Arab reconciliation evokes the recurrent failures of al-Sisi’s foreign policy

The Egyptian foreign ministry announced, on Tuesday, that Egypt had signed the final statement of the 41st Gulf Cooperation Council Summit held in Ola city in the Kingdom of Saudi Arabia. The final statement of the summit included the termination of the siege and boycott of Qatar launched by Saudi Arabia, the Emirates, Bahrain and Egypt on June 5, 2017. “The Foreign Minister Sameh Shokry departed KSA back home after signing Ola’s statement regarding Arab reconciliation,” said the Egyptian Foreign Ministry in a statement. “Egypt values every sincere effort exerted in order to reach reconciliation between the Arab quartet states and Qatar, primarily the efforts of Kuwait over the past years,” the statement added.

The Arab quartet states had demanded Qatar for more than three years carry out a list of 13 demands in order to terminate the siege and boycott imposed on Qatar. The list of demands included closing Al Jazeera TV and the other media outlets funded by Qatar, handing over the persons wanted by any of the quartet and severing ties with Iran and the Muslim Brothers.

Over the past two weeks, conflicting attitudes have risen in Egypt against the background of the leaked news about negotiations between Saudi Arabia and Qatar to terminate the Gulf crisis, as Emirates and Egypt appeared unhappy with the Saudi step. On January 4, Saudi Arabia announced aviation resumption with Qatar along with opening the borders. This was a day before the Gulf summit decided to be held in Ola city in Saudi Arabia, in which the participation of the Emir of Qatar Tamim bin Hamad was confirmed. Then, Egypt announced its participation.

Egypt retreats again

Egypt’s participation raised criticism about Egyptian foreign policy, as the boycott of Qatar was proved later by the recent reconciliation to be a Gulf issue, so Egypt appeared in it as if it is a satellite state to Saudi Arabia and the Emirates. Moreover, a lot of Egyptians who were working in Qatar have lost their jobs as a result of the siege, and a lot of others lost opportunities to get jobs there. However, the reconciliation was signed without a Qatari response to any of the demands of the quartet.

The Egyptian prominent journalist Hossam Bahgat questioned the official Egyptian foreign policy over the past five years: “What were our targets in each regard? And did we achieve them?” Hossam asked on a post on his Facebook. “We announced and insisted on 13 demands as conditions to terminate the boycott of Qatar, then what was implemented among them after 4 years when we now go to terminate the boycott? Why were they not implemented? And why do we terminate it now?” he added. He hinted at the failure of the Egyptian policy in Libya, and the negotiations of the Grand Ethiopian Renaissance Dam with Ethiopia, where Egypt presented recurrent waivers without achieving success.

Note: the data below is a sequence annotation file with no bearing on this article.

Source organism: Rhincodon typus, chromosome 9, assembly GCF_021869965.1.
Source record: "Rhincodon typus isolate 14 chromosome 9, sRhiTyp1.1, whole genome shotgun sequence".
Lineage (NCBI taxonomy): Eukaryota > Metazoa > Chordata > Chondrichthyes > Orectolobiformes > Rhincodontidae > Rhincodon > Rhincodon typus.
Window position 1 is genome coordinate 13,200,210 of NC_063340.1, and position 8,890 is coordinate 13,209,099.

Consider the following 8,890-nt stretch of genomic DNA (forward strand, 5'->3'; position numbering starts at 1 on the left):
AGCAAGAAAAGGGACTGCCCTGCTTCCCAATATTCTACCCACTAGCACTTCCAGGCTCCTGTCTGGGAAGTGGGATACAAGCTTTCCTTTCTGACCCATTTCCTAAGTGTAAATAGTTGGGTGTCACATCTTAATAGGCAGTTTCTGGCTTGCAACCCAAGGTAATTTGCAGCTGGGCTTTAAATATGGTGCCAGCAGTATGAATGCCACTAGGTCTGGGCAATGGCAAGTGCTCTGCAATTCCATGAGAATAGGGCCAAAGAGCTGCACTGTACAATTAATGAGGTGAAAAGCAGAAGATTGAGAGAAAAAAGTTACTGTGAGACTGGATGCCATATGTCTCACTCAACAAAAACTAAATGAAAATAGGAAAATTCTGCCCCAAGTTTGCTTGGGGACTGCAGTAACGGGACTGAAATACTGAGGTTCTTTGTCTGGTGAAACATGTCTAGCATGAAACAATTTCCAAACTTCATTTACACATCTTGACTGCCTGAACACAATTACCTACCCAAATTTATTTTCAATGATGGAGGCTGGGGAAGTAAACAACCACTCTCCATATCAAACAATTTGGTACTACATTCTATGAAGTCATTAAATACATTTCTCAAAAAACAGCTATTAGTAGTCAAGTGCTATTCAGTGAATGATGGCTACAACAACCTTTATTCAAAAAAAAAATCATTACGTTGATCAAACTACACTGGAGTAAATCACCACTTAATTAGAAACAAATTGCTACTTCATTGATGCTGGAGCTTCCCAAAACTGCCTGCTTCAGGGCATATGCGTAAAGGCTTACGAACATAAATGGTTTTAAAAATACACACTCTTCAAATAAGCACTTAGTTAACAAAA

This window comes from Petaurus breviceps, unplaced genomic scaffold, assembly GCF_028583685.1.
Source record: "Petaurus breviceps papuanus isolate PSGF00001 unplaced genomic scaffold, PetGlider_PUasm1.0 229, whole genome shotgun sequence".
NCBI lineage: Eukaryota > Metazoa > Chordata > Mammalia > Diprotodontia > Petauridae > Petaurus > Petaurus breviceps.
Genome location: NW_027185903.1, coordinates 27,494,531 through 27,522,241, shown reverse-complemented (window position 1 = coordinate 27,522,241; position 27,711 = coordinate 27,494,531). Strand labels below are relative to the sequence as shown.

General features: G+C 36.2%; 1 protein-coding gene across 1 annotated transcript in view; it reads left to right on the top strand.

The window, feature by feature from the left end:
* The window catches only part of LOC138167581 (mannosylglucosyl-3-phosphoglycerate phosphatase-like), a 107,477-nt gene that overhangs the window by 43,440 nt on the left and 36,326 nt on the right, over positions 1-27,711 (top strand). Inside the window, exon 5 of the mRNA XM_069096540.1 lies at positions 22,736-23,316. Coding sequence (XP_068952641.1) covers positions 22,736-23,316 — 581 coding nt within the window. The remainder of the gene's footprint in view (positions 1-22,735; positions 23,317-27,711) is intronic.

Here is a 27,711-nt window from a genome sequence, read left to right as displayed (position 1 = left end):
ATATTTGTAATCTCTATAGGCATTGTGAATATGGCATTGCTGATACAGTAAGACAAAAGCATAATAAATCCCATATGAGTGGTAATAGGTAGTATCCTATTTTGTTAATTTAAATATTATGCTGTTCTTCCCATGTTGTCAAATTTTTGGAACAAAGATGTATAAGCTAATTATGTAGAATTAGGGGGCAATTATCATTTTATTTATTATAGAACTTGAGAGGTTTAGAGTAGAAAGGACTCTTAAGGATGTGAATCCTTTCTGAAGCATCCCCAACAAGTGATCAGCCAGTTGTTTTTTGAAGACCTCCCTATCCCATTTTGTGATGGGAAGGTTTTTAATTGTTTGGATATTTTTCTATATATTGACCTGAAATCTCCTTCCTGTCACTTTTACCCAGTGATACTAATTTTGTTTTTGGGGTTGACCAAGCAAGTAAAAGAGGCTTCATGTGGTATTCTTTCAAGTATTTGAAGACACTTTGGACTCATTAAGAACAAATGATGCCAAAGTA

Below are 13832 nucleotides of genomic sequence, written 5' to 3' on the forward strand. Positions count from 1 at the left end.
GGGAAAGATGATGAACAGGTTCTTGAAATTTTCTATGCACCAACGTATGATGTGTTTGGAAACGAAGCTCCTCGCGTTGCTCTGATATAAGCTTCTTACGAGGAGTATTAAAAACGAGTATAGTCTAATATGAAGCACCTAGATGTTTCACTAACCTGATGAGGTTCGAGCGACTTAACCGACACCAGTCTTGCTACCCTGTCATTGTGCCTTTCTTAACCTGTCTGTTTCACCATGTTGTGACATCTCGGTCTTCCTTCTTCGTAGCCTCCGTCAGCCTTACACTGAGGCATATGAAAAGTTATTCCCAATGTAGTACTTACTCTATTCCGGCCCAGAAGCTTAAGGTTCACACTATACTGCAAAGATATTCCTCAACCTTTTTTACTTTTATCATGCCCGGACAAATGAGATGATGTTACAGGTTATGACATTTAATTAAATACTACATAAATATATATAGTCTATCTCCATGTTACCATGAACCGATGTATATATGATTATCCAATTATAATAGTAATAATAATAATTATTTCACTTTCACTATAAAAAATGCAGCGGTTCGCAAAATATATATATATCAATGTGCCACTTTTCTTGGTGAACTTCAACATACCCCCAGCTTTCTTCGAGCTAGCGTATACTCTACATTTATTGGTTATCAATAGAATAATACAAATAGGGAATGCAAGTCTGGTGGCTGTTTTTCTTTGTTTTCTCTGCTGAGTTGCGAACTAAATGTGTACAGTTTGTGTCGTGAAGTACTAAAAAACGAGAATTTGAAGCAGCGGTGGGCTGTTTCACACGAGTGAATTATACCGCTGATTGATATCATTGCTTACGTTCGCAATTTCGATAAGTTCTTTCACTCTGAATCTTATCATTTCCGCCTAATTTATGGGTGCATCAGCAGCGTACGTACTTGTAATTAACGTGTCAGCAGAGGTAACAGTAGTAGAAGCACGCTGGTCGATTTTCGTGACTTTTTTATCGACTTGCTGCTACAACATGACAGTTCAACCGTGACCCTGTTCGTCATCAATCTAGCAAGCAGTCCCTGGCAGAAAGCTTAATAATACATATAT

On December 27, an Egyptian delegation visited Tripoli to discuss the Libyan civil conflict with the officials of the Government of National Accord. The visit came after four years of Egyptian support to the Libyan General Khalifa Haftar, the commander of the National Libyan Army. The Egyptian support to Haftar raised concerns in Egypt even among analysts loyal to the Egyptian government, especially with the international legitimacy of GNA since the Sakhirat Agreement in December 2015. Samir Ghattas, MP and strategist, said that Egypt lost its influence in West Libya because of its alliance to Haftar and turned to be a party in the conflict instead of being a mediator.

Moreover, the Egyptian support to Haftar provoked a Turkish military intervention to protect the Tripoli-based GNA, which is an ally to Turkey. The Turkish military intervention represented a clear threat to the Egyptian influence in Libya. Although Egypt threatened at first with military intervention to stop the Turkish advance on ground, it ended after a year to recognise the fait accompli.

The great failures in GERD negotiations

The GERD negotiations with Ethiopia represented a greater failure. The Egyptian regression began with the Declaration of the Principles on the GERD signed by al-Sisi in Khartoum in 2015. The declaration represented a retreat in the Egyptian situation, which was then based on persuading the funding countries to put off its financial investments in the dam until the conclusion of a binding agreement between Egypt, Sudan and Ethiopia. Al-Sisi insisted on signing the declaration despite the refusal of Fayza Aboul Naga, then minister of international cooperation, and the General Intelligence.

Later, Egypt abandoned its main condition in the negotiations regarding the maintenance of the annual share of the Nile’s water estimated at 55 billion cubic metres. Instead, Egypt demands only to prolong the filling period to seven years instead of three years. Secondly, Egypt failed to obligate Ethiopia to sign a binding agreement before the filling of the dam, as Ethiopia announced openly the start of filling last July in a direct challenge to Egypt.

Egypt has resorted to USA then to the UN Security Council, and failed in both steps to obligate Ethiopia and to gain the hoped international support. Moreover, Egypt appeared as if it does not keep the due respect to the African Union, where Ethiopia has a great influence. This put Egypt in a critical situation with the decision of the Security Council to refer the Egyptian complaint to the African Union. Despite all these waivers, Egypt has achieved nothing of its targets over the negotiations.